Following Russia’s invasion of Ukraine and the subsequent energy crisis, many companies argue that fossil fuels are necessary for energy security while the world transitions to clean energy.
“We must not just deliver cleaner energy, we must also deliver affordable energy, secure energy,” said BP’s CEO Bernard Looney in an interview with the Wall Street Journal in February 2023.
Others dismiss this as another strategy to deflect responsibility for climate change.
ExxonMobil portrays climate change as a "risk", rather than a reality, renewable energy as "unreliable" and the fossil fuel industry as offering "meaningful leadership" on climate change, according to a Harvard University study. By talking about fossil fuel "demand" rather than supply, it also shifts responsibility from producers to consumers, the researchers add.
In an interview with the National, a newspaper owned by the UAE’s deputy prime minister, Al Jaber used a similar rhetoric.
“You need to maintain the current system, while the world still relies on it and drive down its emissions, while driving up investments in new energies,” he said. “Innovative climate action, which involves the fast adoption of renewable energy and other low-carbon sources, has the potential to provide long-lasting energy security. But we are not there yet.”
Yet Adnoc is not merely maintaining fossil fuel production, but actively expanding it. In the next five years, the company plans to invest $150bn (Dh550.88bn) to reach its production target of five million barrels of oil per day by 2027. According to data from GlobalData, Energy Monitor’s parent company, Adnoc has the second-highest number of upcoming upstream oil projects and production capacity targets in the Middle East. Abu Dhabi’s Upper Zakum, Lower Zakum, Umm Shaif and Belbazem expansion oil projects are at the heart of the capacity expansion plans.
According to the International Energy Agency’s latest 'World Energy Investments' report, only Middle Eastern national oil companies were planning to invest more in fossil fuels in 2022 than in 2019. Saudi Aramco, which reported record profits of $161bn in 2022, plans to boost its oil production capacity by one million barrels per day by 2027 and gas output by 50% by 2030. The same report shows that oil and gas companies were set to invest just 5% of their total spend outside ‘traditional’ areas of supply, and the vast majority of these clean energy investments came from western companies.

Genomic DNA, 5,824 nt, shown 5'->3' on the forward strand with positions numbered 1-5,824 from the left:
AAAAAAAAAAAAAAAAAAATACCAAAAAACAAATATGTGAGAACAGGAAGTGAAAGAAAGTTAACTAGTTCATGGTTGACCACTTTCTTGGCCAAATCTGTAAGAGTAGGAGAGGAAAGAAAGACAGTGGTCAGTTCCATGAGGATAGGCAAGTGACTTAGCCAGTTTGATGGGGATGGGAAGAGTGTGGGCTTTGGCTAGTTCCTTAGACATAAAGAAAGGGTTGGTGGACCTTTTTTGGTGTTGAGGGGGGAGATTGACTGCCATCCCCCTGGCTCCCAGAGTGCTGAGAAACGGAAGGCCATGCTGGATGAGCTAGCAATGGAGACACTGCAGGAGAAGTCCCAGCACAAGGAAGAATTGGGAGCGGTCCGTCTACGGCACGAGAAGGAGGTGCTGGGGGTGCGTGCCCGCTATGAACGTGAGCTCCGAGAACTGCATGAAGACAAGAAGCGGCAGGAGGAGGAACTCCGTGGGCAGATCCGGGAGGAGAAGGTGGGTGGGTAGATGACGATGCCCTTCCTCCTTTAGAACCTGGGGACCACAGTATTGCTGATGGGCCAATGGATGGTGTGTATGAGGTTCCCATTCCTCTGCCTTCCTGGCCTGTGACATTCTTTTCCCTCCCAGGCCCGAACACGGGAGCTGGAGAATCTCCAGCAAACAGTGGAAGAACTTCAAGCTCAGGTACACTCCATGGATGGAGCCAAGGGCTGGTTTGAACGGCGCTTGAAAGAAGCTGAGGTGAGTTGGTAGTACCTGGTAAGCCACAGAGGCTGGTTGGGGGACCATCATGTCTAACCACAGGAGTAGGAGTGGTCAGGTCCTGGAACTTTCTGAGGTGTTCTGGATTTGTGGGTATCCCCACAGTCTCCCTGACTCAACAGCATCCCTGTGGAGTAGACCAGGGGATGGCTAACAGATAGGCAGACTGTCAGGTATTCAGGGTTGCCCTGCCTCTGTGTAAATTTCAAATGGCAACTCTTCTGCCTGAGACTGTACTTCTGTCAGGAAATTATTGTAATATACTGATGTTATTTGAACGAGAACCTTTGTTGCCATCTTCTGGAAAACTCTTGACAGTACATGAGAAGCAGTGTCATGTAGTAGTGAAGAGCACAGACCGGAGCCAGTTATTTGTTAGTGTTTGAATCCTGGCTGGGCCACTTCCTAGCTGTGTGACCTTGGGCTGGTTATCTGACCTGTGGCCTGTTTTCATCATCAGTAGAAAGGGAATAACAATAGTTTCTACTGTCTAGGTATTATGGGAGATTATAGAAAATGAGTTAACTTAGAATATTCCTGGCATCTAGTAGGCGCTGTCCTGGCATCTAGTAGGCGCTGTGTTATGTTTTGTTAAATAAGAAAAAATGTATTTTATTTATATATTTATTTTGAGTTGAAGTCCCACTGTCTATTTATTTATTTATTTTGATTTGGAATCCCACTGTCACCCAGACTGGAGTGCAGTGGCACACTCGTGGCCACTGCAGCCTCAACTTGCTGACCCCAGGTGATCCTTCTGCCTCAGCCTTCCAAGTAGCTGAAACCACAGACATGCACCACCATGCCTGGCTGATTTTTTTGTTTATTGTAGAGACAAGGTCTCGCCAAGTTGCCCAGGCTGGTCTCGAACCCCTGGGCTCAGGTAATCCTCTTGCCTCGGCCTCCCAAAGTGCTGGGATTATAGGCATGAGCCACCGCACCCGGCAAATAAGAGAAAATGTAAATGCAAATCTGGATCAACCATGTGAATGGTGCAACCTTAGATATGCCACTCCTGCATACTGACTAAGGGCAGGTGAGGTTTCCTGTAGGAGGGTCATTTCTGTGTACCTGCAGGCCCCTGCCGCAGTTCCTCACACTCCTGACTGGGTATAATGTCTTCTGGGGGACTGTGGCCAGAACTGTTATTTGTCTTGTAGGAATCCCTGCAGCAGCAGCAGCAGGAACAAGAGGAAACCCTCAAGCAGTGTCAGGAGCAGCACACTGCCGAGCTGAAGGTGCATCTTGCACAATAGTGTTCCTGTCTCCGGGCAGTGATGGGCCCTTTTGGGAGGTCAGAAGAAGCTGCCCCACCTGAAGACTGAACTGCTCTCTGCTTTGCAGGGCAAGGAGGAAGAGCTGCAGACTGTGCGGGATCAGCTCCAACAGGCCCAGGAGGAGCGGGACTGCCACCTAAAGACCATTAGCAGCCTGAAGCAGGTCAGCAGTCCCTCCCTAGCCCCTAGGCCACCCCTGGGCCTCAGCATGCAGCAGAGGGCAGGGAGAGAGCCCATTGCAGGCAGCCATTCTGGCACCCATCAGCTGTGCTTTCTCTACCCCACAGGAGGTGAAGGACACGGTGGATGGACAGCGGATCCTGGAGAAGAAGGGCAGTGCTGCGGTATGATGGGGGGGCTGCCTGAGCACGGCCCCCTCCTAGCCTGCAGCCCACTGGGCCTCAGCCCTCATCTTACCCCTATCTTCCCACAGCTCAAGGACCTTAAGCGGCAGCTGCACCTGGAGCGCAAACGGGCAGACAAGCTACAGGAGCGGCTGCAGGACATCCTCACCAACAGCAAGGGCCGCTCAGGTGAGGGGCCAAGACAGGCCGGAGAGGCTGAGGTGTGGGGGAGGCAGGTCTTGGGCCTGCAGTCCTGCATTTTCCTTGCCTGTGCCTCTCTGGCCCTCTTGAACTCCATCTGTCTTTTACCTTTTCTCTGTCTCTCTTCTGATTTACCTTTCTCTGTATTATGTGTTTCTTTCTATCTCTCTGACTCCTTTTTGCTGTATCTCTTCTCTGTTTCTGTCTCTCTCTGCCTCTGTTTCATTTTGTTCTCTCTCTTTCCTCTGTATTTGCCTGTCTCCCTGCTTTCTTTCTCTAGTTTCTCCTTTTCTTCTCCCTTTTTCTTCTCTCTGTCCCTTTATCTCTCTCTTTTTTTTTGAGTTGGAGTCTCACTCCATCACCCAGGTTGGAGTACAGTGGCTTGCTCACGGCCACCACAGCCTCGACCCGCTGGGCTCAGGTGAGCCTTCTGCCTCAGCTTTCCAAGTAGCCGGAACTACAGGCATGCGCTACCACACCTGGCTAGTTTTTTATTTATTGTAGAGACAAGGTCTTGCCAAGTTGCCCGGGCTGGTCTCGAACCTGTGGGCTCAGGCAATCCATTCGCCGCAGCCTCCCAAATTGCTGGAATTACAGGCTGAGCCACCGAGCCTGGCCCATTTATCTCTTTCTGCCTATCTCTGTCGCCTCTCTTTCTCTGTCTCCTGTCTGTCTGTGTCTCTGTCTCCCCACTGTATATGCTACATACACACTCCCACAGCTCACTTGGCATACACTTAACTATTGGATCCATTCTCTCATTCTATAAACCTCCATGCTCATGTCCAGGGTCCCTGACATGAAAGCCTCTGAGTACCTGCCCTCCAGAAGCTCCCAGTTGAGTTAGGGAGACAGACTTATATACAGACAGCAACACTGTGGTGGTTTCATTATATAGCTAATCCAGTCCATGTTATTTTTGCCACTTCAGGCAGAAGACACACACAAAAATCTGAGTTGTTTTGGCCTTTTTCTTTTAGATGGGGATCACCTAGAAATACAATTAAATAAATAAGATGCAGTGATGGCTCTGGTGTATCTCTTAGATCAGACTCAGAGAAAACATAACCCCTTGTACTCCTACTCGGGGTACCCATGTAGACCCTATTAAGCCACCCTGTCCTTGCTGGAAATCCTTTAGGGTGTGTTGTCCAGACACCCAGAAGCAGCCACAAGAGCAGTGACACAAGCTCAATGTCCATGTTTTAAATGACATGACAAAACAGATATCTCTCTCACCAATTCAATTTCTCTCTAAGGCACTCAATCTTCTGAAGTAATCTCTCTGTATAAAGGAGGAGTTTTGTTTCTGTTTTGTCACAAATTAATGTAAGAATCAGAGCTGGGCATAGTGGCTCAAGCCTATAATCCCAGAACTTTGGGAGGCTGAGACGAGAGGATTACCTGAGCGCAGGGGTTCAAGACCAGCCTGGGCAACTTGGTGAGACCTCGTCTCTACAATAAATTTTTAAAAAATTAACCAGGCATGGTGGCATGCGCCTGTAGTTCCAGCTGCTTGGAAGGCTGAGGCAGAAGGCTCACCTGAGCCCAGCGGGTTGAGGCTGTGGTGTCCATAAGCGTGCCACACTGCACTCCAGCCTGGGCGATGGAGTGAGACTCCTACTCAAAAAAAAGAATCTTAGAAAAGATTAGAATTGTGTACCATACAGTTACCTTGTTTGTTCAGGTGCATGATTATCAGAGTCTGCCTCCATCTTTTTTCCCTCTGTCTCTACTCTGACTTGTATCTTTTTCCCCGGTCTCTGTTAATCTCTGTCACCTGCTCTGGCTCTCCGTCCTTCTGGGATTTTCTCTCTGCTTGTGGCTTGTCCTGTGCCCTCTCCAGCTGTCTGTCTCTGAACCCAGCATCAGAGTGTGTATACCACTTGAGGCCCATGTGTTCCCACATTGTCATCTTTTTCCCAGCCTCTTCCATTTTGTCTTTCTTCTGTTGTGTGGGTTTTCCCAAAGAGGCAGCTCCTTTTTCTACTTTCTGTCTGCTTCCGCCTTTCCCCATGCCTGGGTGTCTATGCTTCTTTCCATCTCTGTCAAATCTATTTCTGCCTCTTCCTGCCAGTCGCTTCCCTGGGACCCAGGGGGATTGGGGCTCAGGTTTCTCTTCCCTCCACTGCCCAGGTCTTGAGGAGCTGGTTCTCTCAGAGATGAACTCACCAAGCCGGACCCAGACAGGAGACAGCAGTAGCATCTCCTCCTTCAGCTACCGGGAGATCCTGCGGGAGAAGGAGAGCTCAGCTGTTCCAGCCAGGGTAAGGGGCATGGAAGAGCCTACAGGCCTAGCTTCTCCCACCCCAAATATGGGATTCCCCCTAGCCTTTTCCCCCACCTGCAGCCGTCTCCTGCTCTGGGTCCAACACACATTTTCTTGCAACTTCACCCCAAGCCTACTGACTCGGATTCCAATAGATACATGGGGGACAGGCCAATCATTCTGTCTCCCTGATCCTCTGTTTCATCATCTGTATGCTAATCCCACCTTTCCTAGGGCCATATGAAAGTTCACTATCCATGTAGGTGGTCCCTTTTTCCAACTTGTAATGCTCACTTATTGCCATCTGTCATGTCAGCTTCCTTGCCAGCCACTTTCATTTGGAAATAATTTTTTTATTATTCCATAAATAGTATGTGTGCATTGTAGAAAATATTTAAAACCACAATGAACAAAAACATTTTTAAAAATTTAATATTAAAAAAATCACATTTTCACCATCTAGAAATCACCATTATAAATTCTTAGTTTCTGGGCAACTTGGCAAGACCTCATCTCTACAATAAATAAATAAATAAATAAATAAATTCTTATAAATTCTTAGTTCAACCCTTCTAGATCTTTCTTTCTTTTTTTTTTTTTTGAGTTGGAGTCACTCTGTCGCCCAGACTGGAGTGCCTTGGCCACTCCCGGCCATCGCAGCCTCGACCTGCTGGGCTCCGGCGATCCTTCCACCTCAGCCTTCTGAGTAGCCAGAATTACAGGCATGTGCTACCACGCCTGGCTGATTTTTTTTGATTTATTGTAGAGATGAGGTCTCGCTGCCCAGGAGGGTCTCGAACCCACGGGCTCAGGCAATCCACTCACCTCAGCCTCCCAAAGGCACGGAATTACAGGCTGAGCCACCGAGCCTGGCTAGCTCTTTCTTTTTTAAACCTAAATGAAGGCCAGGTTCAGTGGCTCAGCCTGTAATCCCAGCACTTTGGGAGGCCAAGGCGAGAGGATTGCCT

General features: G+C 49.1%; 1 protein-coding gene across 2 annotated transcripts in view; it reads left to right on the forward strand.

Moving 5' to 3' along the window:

COP28 in a petrostate: what will Al Jaber do?
The track record of the fossil fuel industry is not encouraging for climate action. “Unfortunately most fossil fuel companies still view delay and diversion as more profitable [than renewables investment],” says Geiger. “They are sophisticated in marketing themselves as green and in transition, but… 80–90% of efforts and investment is to continue business as usual.”
On the other hand, one could argue that as a large contributor to emissions and climate change, fossil fuel companies have to be part of the solution. “Hosting COP brings great scrutiny and pressure,” says Geiger. “It is good to have that pressure on a transitioning producer who has already demonstrated outsized influence in uniting the Global South and developing worlds on climate issues.”
Geiger says the UAE should not be discounted solely based on its status as a petrostate. “Would we deny the US from hosting COP, as the world's largest oil and largest gas producer?” he asks. “We will make faster climate progress if we resist simplistic anti-oil exclusionary politics, and engage and hold accountable fossil fuel producers.”
He points to the UAE’s success in winning the bid to house the new International Renewable Energy Agency headquarters in Abu Dhabi and securing leadership of COP28 as examples of such engagement.
On the website of the Climate Change Special Envoy, the UAE points out its climate wins and “global leadership in driving international climate action”. The country was the first Middle Eastern nation to sign the Paris Agreement, the first nation in the region to submit a national climate plan to the UNFCCC, and has a history of investing in renewables.
During the CERAWeek conference in Houston, Texas, at the beginning of March, Al Jaber reiterated the UAE’s climate wins.
“The truth is we have been on this path for more than two decades," he said. "We have always balanced economic growth with environmental responsibility and put climate action at the heart of our development agenda. Put simply, we are not shying away from the energy transition; in fact, we are running towards it.”
He added that every government, every industry, every business and every individual has a role to play in the energy transition, and that the fossil fuel industry, in particular, is integral to the solutions and needs to up its game.
“Everyone in the industry needs to be aligned around the same goal, and we should stretch ourselves to go further,” Al Jaber said. "Why wait until 2050? Let’s scale up best practices and aim to reach net-zero methane emissions by 2030.”
Al Jaber’s words at the conference sounded promising. The UAE and fossil fuel companies could prove critics wrong. Those hopeful for radical change have to believe that the worst climate offenders have shed their shadowy past. “We should welcome COP being hosted in a major [fossil] energy producer precisely because of the additional scrutiny and contradictions it brings,” says Geiger.
Editor's note: This article was amended on 5 April to clarify that the COP28 team started out working from the same office building as the Ministry of Industry and Advanced Technology but no longer does so, and to add comments from a COP28 spokesperson, received after publication.